Four and a half months after Catherine Ashton took office as the European Union's high representative for foreign affairs, doubts are increasing about her suitability for the post.
Ashton has no ideas and no plan, criticizes Inge Grässle, a member of the European Parliament for Germany's center-right Christian Democratic Union (CDU). Ashton is "simply out of her depth" when it comes to setting up the EU's new diplomatic service, the European External Action Service (EEAS), Grässle told SPIEGEL. Things are "totally on the wrong track," she added.
Different EU institutions are engaged in a power struggle over what form the EEAS should take. Amidst the wrangling, the idea of an efficient European diplomatic corps with up to 7,000 staff has "fallen by the wayside," complains Green Party Member of the European Parliament (MEP) Franziska Brantner.
Elmar Brok, a CDU MEP who is the Parliament's official rapporteur on the EEAS, has even threatened a blockade. If the scramble for influence continues, there will be "no resolution" in the European Parliament and hence "no EEAS," he said.
The European Parliament released a statement on Friday that was critical of the proposed structure of the EEAS which Ashton unveiled last month, with their main objections including convoluted decision-making procedures in key areas and the fact that the EEAS is not accountable to the parliament. MEPs also want the position of EEAS secretary-general, which would be Ashton's deputy, to be a political appointee, not a civil servant.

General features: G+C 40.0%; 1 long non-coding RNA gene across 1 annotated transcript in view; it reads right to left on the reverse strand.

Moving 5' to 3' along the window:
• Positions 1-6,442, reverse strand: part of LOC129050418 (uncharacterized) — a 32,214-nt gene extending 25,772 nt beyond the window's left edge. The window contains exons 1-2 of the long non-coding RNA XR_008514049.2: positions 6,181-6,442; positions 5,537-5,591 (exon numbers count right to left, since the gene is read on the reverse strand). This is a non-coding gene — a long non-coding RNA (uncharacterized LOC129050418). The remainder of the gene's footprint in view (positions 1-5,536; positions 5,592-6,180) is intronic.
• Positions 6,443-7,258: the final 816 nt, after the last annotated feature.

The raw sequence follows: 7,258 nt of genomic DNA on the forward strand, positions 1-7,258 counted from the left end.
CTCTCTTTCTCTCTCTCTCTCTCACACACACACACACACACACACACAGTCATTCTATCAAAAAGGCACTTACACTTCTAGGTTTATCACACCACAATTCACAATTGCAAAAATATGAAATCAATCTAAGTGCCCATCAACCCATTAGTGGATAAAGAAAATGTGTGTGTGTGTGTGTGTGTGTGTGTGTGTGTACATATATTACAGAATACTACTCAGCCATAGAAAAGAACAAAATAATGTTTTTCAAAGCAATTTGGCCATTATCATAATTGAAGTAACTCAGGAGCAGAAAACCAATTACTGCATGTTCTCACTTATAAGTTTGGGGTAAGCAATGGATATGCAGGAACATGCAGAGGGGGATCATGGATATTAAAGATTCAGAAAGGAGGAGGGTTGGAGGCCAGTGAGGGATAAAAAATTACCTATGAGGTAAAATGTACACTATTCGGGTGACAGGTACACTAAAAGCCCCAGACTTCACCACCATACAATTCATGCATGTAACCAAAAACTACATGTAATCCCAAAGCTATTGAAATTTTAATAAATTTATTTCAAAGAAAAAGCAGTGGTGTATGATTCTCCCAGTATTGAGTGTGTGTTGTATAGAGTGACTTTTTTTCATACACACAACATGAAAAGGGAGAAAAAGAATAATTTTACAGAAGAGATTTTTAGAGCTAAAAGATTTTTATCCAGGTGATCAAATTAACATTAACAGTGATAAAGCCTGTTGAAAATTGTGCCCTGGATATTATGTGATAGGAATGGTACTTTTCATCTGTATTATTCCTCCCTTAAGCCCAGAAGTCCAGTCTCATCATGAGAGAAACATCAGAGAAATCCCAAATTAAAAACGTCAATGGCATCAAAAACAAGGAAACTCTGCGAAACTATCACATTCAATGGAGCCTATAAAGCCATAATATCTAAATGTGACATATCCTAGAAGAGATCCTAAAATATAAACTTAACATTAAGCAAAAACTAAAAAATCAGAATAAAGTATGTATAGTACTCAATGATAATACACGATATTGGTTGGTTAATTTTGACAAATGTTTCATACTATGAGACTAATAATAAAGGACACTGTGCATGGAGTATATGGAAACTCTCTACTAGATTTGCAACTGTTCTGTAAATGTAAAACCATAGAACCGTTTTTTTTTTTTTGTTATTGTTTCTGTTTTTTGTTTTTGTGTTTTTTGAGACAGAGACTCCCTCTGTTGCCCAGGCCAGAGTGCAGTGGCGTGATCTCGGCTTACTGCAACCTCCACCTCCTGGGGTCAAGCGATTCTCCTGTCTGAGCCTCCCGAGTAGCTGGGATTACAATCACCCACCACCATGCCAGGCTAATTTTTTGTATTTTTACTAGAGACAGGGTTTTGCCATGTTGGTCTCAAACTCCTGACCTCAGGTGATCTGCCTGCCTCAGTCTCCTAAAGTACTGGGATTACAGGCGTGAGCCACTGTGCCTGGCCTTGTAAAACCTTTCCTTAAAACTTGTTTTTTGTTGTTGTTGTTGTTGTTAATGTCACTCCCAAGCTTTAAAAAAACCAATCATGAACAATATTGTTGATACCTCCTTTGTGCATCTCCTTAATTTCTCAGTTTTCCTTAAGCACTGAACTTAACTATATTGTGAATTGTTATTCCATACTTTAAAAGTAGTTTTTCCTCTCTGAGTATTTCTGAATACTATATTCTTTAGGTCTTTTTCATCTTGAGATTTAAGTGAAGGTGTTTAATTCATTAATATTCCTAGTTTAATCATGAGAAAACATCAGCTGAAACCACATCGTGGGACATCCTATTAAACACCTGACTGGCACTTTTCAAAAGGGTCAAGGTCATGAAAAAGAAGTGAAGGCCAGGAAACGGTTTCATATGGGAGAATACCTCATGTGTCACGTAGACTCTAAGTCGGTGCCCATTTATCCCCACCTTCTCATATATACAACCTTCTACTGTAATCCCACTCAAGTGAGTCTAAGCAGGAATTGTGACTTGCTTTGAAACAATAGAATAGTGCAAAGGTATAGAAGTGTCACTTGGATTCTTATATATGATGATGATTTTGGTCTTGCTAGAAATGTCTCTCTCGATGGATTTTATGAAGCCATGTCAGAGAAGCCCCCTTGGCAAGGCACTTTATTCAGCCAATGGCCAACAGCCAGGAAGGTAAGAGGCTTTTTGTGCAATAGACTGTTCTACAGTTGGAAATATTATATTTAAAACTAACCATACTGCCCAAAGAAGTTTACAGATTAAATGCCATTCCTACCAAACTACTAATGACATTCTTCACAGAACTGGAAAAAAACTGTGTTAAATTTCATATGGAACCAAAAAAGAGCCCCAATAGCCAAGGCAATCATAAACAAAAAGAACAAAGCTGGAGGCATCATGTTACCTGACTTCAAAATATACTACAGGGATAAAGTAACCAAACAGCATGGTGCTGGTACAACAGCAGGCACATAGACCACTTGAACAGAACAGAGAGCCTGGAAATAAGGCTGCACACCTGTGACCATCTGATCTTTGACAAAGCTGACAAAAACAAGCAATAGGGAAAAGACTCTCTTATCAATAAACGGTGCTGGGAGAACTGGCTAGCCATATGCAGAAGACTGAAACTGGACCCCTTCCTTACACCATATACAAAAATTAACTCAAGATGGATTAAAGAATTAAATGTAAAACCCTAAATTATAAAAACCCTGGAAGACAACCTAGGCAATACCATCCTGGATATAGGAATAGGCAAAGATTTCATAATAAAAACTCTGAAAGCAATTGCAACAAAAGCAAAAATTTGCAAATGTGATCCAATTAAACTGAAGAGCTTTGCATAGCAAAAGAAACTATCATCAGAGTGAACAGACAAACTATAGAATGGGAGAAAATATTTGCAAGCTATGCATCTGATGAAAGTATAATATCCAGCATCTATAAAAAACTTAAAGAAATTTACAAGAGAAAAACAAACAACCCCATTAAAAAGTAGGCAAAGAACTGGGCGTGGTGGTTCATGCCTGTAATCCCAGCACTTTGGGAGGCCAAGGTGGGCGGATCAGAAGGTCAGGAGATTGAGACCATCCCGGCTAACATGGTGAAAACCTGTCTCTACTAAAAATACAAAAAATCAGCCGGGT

The parliament has the power to block the EEAS budget if it does not like the structure of the service. EU foreign ministers are scheduled to discuss and possibly pass Ashton's proposal on April 26.
Lack of Experience
The Lisbon Treaty, which took effect in December 2009, calls for a diplomatic service to be set up but is vague about what form it should take. Supporters of the EEAS argue that Europe needs a diplomatic service to give it a stronger voice in the world.
Ashton, who with a basic annual salary of around €323,000 ($435,000) is probably the world's highest-paid female politician, was chosen by EU leaders as the bloc's first high representative for foreign affairs in November 2009. Many observers criticized the choice, given the British politician's low profile and lack of foreign affairs experience. Since then she has been the focus of repeated criticism.
According to sources in the European Parliament, current British Foreign Secretary David Miliband is already being discussed in Brussels as "a good substitute" and possible successor to Ashton.